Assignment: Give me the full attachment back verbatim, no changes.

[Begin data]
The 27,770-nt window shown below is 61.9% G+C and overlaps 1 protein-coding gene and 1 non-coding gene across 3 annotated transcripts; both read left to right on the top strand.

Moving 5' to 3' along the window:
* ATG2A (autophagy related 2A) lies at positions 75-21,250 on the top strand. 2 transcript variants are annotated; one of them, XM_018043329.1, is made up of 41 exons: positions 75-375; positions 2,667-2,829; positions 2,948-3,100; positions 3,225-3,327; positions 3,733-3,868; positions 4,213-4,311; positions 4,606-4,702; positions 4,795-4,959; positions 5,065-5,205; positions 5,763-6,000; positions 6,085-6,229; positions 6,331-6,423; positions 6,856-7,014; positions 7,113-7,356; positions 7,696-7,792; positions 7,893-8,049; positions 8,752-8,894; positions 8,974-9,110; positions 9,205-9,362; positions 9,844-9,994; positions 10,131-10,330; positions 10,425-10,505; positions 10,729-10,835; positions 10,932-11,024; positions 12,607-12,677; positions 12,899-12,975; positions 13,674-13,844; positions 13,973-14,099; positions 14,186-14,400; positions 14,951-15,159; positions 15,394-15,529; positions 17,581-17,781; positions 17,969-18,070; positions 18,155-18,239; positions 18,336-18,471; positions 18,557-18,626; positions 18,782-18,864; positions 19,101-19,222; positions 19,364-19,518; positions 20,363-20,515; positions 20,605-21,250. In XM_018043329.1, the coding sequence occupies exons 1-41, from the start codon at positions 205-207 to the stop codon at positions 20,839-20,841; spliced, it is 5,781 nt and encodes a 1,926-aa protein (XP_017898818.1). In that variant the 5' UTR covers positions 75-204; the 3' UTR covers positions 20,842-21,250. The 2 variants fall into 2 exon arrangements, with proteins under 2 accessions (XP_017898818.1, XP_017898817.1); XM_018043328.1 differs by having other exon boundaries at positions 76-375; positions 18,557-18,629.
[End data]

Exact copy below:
The 27,770-nt window shown below is 61.9% G+C and overlaps 1 protein-coding gene and 1 non-coding gene across 3 annotated transcripts; both read left to right on the top strand.

Moving 5' to 3' along the window:
* ATG2A (autophagy related 2A) lies at positions 75-21,250 on the top strand. 2 transcript variants are annotated; one of them, XM_018043329.1, is made up of 41 exons: positions 75-375; positions 2,667-2,829; positions 2,948-3,100; positions 3,225-3,327; positions 3,733-3,868; positions 4,213-4,311; positions 4,606-4,702; positions 4,795-4,959; positions 5,065-5,205; positions 5,763-6,000; positions 6,085-6,229; positions 6,331-6,423; positions 6,856-7,014; positions 7,113-7,356; positions 7,696-7,792; positions 7,893-8,049; positions 8,752-8,894; positions 8,974-9,110; positions 9,205-9,362; positions 9,844-9,994; positions 10,131-10,330; positions 10,425-10,505; positions 10,729-10,835; positions 10,932-11,024; positions 12,607-12,677; positions 12,899-12,975; positions 13,674-13,844; positions 13,973-14,099; positions 14,186-14,400; positions 14,951-15,159; positions 15,394-15,529; positions 17,581-17,781; positions 17,969-18,070; positions 18,155-18,239; positions 18,336-18,471; positions 18,557-18,626; positions 18,782-18,864; positions 19,101-19,222; positions 19,364-19,518; positions 20,363-20,515; positions 20,605-21,250. In XM_018043329.1, the coding sequence occupies exons 1-41, from the start codon at positions 205-207 to the stop codon at positions 20,839-20,841; spliced, it is 5,781 nt and encodes a 1,926-aa protein (XP_017898818.1). In that variant the 5' UTR covers positions 75-204; the 3' UTR covers positions 20,842-21,250. The 2 variants fall into 2 exon arrangements, with proteins under 2 accessions (XP_017898818.1, XP_017898817.1); XM_018043328.1 differs by having other exon boundaries at positions 76-375; positions 18,557-18,629.